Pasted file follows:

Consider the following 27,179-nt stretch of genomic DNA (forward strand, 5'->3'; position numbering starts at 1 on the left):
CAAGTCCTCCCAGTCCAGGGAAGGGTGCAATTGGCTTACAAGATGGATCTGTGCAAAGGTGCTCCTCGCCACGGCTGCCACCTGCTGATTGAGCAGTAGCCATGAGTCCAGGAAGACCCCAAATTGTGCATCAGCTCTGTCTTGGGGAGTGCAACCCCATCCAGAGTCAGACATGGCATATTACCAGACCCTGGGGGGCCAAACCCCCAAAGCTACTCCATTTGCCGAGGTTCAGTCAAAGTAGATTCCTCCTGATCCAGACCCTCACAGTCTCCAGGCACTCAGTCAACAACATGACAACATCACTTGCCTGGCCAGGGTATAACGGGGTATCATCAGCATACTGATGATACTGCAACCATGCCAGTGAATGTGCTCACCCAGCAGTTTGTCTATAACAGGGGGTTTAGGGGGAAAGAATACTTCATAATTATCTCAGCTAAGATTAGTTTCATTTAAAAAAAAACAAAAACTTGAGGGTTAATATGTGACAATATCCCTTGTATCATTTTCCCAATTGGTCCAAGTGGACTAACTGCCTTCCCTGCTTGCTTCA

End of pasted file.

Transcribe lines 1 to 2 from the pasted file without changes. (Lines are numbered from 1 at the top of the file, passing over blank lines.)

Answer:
Consider the following 27,179-nt stretch of genomic DNA (forward strand, 5'->3'; position numbering starts at 1 on the left):
CAAGTCCTCCCAGTCCAGGGAAGGGTGCAATTGGCTTACAAGATGGATCTGTGCAAAGGTGCTCCTCGCCACGGCTGCCACCTGCTGATTGAGCAGTAGCCATGAGTCCAGGAAGACCCCAAATTGTGCATCAGCTCTGTCTTGGGGAGTGCAACCCCATCCAGAGTCAGACATGGCATATTACCAGACCCTGGGGGGCCAAACCCCCAAAGCTACTCCATTTGCCGAGGTTCAGTCAAAGTAGATTCCTCCTGATCCAGACCCTCACAGTCTCCAGGCACTCAGTCAACAACATGACAACATCACTTGCCTGGCCAGGGTATAACGGGGTATCATCAGCATACTGATGATACTGCAACCATGCCAGTGAATGTGCTCACCCAGCAGTTTGTCTATAACAGGGGGTTTAGGGGGAAAGAATACTTCATAATTATCTCAGCTAAGATTAGTTTCATTTAAAAAAAAACAAAAACTTGAGGGTTAATATGTGACAATATCCCTTGTATCATTTTCCCAATTGGTCCAAGTGGACTAACTGCCTTCCCTGCTTGCTTCA